Kids and the creative world go hand in hand, right? I haven't met one yet that doesn't love imaginary play. As a teacher though, I often watched kids struggle to create ideas when it came to writing stories. I could do all the 'teacher-y' things, like scaffold the learning, differentiate the tasks, talk in partners, use picture prompts, have sentence starters, do storyboard planning...yet they still struggled. It made me wonder what I was doing wrong sometimes. Luckily, that is what made me sit and reflect and get better at my job.
The second school I taught at loved Talk 4 Writing, a program that was developed by Pie Corbett (who has lots of great books on teaching, if you don't know him yet. He is pretty well known in the UK, but I'm not sure about North America). I was already in the habit of using a lot of talk during literacy lessons, but it was usually focused on another story or a prompt that led to a task. Here is Pie himself giving an example:
Talk 4 Writing helped the kids orally practise what they wanted to write but I found it helped more with story re-telling, not creating stories ideas. I felt some kind of guilt attached to this struggle the kids had. It always reminded me of something I heard when I was in teacher's college. I have no idea whose original idea this is or what piece of research it might be attached to, so I'm just going to summarise what I remember the course leader saying.
"If you draw a dot on the board in front of a group of 4 year olds and ask them what it is, they'll give you a million answers. The sun! An ant! A rock! A circle! If you draw that same dot on a board in front of a group of 10 year olds, they'll usually say one thing. A period." - OISE instructor (eep! bad referencing, I know!)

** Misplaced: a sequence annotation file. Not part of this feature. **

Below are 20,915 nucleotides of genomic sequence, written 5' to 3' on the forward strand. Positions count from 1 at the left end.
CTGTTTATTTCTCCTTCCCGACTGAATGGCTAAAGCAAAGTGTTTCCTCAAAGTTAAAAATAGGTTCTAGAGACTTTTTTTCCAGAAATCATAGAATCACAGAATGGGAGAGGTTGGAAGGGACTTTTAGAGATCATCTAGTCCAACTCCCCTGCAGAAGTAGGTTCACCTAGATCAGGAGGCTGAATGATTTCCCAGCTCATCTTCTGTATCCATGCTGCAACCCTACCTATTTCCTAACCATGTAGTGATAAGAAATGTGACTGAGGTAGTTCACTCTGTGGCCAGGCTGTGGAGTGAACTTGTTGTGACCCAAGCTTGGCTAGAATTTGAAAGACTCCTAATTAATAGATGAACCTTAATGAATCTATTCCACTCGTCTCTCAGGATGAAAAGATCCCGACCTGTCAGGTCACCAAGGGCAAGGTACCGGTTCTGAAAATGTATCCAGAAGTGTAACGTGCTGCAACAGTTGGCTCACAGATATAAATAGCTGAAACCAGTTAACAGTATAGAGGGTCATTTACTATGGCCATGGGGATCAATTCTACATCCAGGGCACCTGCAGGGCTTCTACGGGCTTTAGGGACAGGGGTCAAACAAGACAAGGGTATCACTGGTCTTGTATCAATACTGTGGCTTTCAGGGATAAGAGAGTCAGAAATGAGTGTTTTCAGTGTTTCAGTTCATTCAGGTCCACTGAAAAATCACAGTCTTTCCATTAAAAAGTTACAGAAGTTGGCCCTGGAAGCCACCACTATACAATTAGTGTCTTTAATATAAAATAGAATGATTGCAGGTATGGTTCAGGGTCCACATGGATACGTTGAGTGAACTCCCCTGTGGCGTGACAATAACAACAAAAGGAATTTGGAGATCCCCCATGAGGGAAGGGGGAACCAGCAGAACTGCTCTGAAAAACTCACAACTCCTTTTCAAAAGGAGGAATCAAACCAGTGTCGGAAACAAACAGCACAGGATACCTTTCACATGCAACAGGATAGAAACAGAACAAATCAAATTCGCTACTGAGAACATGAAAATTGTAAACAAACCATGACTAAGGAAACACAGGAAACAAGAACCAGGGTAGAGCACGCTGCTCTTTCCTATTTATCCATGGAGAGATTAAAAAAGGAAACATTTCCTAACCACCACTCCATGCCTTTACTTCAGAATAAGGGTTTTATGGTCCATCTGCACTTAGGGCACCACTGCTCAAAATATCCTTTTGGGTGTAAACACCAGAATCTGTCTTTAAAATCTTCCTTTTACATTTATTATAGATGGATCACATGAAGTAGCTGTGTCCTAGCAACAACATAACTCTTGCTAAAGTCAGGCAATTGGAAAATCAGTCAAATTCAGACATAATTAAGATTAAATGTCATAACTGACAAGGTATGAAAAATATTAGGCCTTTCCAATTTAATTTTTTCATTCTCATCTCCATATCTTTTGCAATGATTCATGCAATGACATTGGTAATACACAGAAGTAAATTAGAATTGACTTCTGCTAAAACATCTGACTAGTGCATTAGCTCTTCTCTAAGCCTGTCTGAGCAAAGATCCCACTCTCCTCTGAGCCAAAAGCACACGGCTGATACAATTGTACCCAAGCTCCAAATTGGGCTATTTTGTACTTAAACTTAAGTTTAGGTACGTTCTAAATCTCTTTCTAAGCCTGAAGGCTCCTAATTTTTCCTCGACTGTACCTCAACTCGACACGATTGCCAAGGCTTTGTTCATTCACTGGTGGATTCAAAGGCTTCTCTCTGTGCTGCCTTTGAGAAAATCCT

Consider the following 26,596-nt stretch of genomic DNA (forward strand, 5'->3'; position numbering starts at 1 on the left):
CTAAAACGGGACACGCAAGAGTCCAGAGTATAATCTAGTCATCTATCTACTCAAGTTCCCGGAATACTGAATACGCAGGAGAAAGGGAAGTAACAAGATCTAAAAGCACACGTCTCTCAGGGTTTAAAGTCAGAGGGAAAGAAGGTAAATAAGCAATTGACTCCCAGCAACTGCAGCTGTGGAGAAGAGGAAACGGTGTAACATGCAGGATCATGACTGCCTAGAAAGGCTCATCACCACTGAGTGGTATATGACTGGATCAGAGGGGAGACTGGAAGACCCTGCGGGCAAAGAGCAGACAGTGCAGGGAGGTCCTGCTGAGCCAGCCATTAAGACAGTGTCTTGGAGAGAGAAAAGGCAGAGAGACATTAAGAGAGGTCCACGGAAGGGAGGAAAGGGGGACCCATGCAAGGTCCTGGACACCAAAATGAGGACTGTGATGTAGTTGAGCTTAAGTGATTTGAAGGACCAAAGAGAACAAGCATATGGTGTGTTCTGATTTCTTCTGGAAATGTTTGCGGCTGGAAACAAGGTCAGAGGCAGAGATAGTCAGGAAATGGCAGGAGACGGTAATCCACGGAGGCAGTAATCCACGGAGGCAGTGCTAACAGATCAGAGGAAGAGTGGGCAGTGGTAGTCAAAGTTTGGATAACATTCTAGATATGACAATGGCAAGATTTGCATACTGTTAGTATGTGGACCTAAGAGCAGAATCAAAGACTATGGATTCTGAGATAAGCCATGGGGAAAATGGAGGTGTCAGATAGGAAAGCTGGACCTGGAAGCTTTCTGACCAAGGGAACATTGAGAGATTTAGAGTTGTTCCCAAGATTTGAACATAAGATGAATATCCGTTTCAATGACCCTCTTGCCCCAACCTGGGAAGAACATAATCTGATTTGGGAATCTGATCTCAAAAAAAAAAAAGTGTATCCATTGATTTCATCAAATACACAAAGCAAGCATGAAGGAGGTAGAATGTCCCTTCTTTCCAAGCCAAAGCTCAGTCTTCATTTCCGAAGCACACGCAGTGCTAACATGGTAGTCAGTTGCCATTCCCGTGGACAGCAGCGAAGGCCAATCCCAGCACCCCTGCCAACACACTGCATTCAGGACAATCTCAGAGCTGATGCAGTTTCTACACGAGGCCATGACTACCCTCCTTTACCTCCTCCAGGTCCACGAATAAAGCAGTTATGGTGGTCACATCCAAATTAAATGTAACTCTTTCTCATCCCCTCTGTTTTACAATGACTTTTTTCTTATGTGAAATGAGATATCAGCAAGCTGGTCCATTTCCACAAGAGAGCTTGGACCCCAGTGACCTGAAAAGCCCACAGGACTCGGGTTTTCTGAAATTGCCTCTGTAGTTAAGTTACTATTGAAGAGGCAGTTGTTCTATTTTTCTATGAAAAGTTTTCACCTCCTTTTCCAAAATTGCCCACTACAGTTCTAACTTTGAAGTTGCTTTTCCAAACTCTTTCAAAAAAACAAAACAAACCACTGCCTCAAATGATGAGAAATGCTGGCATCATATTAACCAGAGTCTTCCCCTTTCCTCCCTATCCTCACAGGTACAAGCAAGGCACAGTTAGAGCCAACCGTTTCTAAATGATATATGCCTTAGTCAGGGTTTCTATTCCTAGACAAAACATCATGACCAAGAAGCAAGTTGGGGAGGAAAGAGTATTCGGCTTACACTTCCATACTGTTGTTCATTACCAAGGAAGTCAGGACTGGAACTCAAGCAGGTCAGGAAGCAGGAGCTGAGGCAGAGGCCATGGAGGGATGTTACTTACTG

That idea makes me so sad! Our education system (well, the UK one at least, as that is where I am most experienced) is draining the creativity out of kids. I tried my best to not let that happen in my own classrooms, but the older the kids got, the more curriculum you had to squeeze in and I think everyone fell victim to it a little bit.
So what did I do about it? I tried to throw in little creativity building activities whenever I could. Just short and simple ones. I'm not going to list them all here...but I will highlight my favourite. I stumbled upon these little gems at Tiger (a British shop that is a little bit like an Ikea dollar store).
There are probably lots of other things out there that use a similar idea. I have used picture story prompts for various different subjects and activities in the past. However, none have worked quite as well as these. ALSO - my kids love these at home too! I think my son was about three years old when I found these. He loved to roll them one at a time and I would make up a silly story that twisted and changed based on what he rolled next. It didn't take long before he was adding to the story himself and soon taking it over!
You don't really need dice (they just make it a bit more fun). You could just close your eyes and point to something in a book and start a story from there. Your little one could close their eyes next and point or just choose something random for you.
We walk a lot in our family, which also provides great story prompts. Stories about people (who doesn't already do that in their head anyway?) walking by. Stories about what might be inside a big truck. Stories about 2 ducks that waddle past. Story prompts are floating around everywhere.
Does your family create stories together? How do you do it?
Hope you create a hilarious/scary/science-y/superhero-y/every day story soon!
Hello! I'm Deb,
a book-toting mother of two and an elementary (primary) school teacher. I love making stories engaging and interactive for kids.
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